When outgoing Ohio Representative Gerald Stebelton introduced House Bill 661 to increase the annual salaries of Ohio’s elected officials, he missed a grand opportunity to put his money where his mouth is. Stebelton has long decried the current standard pay scales that teachers typically follow, pushing a merit-based pay structure for school districts. In his bill, however, Stebelton simply seeks to update the existing legislative pay structure for elected officials where everyone gets the exact same base pay regardless of their individual efforts. It’s beyond hypocritical.
House Bill 661 isn’t likely all bad, however, as it does seek to increase compensation for a variety of important, full-time jobs across the state (though it still doesn’t come close to any semblance of merit pay). The bill would increase salaries for county sheriffs, coroners, supreme court justices, judges in the appeals, municipal, and common pleas courts, county auditors, treasurers, recorders, commissioners, engineers, court clerks, prosecuting attorneys, township trustees, and members of election boards. These positions have not seen raises established by law since 2008.
Why Stebelton still feels like these salaries should all be mandated by state law while the teachers’ salaries should be left up to local entities is still anyone’s guess. You would think that the GOP’s desire for “smaller government” and “local control” would result in the salary for these positions being taken out of state law and put in the hands of the local governments in the same way Stebelton wants the minimum teacher salary schedule eradicated from state law.
Anyway, there are a lot of hard-working people who would be positively impacted by this bill around the state.
Now let’s talk about the members of Ohio’s General Assembly and the impact on their salaries.
The bill seeks to establish the base salaries as follows:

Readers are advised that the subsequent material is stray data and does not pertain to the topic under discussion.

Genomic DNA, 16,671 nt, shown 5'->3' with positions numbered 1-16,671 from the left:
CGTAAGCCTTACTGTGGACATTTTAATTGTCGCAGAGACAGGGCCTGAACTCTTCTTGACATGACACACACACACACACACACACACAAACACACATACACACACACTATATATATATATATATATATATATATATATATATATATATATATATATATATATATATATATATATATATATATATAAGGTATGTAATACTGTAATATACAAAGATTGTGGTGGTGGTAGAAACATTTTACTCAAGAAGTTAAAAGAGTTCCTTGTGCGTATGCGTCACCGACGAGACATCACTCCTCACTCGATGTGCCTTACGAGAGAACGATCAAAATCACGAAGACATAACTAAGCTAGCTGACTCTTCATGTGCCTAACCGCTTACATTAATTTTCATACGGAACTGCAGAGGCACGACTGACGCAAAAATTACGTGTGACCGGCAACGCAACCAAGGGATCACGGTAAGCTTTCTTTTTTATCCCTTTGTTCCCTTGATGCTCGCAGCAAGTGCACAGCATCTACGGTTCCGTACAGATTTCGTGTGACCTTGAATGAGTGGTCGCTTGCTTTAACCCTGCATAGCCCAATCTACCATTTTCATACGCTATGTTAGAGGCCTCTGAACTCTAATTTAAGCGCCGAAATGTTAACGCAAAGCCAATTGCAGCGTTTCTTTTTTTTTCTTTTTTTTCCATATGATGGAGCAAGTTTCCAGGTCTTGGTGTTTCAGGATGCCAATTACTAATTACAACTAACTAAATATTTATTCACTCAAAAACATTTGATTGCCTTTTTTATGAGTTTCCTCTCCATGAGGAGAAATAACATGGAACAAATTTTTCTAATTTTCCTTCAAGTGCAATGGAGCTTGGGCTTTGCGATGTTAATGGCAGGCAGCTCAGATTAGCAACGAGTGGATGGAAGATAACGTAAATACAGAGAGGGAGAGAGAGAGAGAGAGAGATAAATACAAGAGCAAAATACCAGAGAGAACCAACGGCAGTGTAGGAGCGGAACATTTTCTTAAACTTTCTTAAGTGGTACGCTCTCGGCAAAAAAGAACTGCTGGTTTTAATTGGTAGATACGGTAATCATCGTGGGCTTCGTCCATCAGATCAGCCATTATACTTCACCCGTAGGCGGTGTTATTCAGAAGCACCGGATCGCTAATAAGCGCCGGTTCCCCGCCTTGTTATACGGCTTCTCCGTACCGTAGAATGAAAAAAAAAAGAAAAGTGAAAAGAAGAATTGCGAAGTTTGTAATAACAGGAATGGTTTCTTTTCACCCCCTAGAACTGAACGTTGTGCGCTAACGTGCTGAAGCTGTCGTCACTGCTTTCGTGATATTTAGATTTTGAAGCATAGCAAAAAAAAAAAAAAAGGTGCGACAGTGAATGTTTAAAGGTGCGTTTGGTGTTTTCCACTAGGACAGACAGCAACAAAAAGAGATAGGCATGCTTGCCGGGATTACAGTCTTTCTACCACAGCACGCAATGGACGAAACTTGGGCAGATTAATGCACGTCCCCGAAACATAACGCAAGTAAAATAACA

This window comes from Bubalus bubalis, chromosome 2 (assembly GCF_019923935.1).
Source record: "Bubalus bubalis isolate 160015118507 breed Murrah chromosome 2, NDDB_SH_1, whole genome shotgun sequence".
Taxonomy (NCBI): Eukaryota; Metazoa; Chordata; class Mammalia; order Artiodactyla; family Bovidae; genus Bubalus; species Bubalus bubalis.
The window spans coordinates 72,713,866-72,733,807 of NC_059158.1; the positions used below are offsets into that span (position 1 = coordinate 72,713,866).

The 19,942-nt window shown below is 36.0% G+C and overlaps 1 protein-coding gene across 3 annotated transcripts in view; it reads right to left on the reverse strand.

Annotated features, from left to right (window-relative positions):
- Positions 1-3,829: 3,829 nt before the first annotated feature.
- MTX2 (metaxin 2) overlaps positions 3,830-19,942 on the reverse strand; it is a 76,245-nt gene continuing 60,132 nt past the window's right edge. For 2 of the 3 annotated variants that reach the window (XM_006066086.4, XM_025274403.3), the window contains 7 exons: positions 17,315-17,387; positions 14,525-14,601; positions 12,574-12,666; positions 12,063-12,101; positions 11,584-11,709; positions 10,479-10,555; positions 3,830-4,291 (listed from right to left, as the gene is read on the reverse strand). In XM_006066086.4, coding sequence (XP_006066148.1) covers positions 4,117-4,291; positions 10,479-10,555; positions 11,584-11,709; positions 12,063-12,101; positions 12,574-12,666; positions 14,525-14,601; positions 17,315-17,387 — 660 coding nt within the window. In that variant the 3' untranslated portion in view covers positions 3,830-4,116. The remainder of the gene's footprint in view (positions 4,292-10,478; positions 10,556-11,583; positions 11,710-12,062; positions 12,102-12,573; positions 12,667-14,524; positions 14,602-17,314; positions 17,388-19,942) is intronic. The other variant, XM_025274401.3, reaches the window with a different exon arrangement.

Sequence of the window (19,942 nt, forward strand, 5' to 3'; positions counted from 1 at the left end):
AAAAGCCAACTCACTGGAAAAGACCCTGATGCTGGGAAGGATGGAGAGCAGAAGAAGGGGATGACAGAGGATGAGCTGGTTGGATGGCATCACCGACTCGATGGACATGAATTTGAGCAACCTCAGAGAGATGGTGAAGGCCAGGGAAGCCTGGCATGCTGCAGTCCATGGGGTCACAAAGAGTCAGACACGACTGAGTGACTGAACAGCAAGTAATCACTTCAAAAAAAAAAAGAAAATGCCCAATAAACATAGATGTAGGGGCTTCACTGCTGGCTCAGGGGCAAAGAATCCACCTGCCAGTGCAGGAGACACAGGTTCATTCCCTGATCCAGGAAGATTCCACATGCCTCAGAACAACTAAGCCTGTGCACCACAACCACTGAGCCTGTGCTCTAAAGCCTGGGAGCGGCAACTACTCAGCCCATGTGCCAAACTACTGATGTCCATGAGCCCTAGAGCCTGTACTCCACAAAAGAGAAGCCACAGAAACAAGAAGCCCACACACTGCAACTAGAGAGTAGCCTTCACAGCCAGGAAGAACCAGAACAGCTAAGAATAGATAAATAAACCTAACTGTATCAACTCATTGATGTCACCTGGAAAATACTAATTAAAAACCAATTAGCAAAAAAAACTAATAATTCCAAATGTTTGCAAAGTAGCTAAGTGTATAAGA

Furthermore, individuals are assigned to head up various committees. Strangely, there is no evidence-based rubric to determine how these appointments are made, so they are based not on merit, but arbitrarily assigned by the leadership. These committees typically meet during the “work day”, but the individuals still receive hefty stipends for serving in these roles above and beyond their normal salary:
I don’t think there are many who would disagree that $60,583.70 is a damn good starting salary for a job that has all holidays off, typically has at least two weeks off for “Spring” and “Winter” Breaks as well as the entire week of Thanksgiving.
To be clear, this is exactly what the members are all making right now and have been since 2008. What this bill seeks to do is give them annual raises. Forever.
Here’s the part of HB661 that really caught my attention:
(5) If a member is absent without leave, or is not excused on the member’s return, there shall be deducted from the member’s compensation twenty dollars for each day’s absence.(B) Each In calendar year from 2002 through 2008 2015 and in each calendar year thereafter, the salary amounts under divisions (A)(1) and (3) of this section in the immediately preceding calendar year shall be increased by the lesser of the following:(1) Three per cent;(2) The percentage increase, if any, in the consumer price index over the twelve-month period that ends on the thirtieth day of September of the immediately preceding year, rounded to the nearest one-tenth of one per cent.